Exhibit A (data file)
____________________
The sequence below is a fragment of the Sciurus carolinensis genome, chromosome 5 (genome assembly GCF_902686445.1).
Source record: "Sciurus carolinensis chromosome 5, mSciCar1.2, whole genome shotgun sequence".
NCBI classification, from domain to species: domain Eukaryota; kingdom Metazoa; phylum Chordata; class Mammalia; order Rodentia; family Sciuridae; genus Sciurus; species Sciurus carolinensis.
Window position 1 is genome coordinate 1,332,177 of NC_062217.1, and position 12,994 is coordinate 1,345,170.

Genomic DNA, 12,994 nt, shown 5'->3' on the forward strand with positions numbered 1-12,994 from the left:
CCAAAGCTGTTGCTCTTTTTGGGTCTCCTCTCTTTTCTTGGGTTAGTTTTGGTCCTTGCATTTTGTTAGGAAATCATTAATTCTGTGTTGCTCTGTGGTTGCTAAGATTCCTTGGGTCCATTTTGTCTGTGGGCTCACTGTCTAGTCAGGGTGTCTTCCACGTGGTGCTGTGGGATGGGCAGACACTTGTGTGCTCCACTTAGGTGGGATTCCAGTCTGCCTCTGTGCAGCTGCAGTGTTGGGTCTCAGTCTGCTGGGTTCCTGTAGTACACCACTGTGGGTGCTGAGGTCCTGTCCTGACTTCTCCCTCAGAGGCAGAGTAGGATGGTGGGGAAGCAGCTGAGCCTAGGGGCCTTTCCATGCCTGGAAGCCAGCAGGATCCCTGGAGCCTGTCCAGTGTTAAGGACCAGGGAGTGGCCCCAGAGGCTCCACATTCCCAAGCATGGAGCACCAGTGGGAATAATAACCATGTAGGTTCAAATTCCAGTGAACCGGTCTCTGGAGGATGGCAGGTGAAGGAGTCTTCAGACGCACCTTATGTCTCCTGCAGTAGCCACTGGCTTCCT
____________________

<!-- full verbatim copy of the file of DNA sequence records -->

The sequence below is a fragment of the Sciurus carolinensis genome, chromosome 5 (genome assembly GCF_902686445.1).
Source record: "Sciurus carolinensis chromosome 5, mSciCar1.2, whole genome shotgun sequence".
NCBI classification, from domain to species: domain Eukaryota; kingdom Metazoa; phylum Chordata; class Mammalia; order Rodentia; family Sciuridae; genus Sciurus; species Sciurus carolinensis.
Window position 1 is genome coordinate 1,332,177 of NC_062217.1, and position 12,994 is coordinate 1,345,170.

Genomic DNA, 12,994 nt, shown 5'->3' on the forward strand with positions numbered 1-12,994 from the left:
CCAAAGCTGTTGCTCTTTTTGGGTCTCCTCTCTTTTCTTGGGTTAGTTTTGGTCCTTGCATTTTGTTAGGAAATCATTAATTCTGTGTTGCTCTGTGGTTGCTAAGATTCCTTGGGTCCATTTTGTCTGTGGGCTCACTGTCTAGTCAGGGTGTCTTCCACGTGGTGCTGTGGGATGGGCAGACACTTGTGTGCTCCACTTAGGTGGGATTCCAGTCTGCCTCTGTGCAGCTGCAGTGTTGGGTCTCAGTCTGCTGGGTTCCTGTAGTACACCACTGTGGGTGCTGAGGTCCTGTCCTGACTTCTCCCTCAGAGGCAGAGTAGGATGGTGGGGAAGCAGCTGAGCCTAGGGGCCTTTCCATGCCTGGAAGCCAGCAGGATCCCTGGAGCCTGTCCAGTGTTAAGGACCAGGGAGTGGCCCCAGAGGCTCCACATTCCCAAGCATGGAGCACCAGTGGGAATAATAACCATGTAGGTTCAAATTCCAGTGAACCGGTCTCTGGAGGATGGCAGGTGAAGGAGTCTTCAGACGCACCTTATGTCTCCTGCAGTAGCCACTGGCTTCCT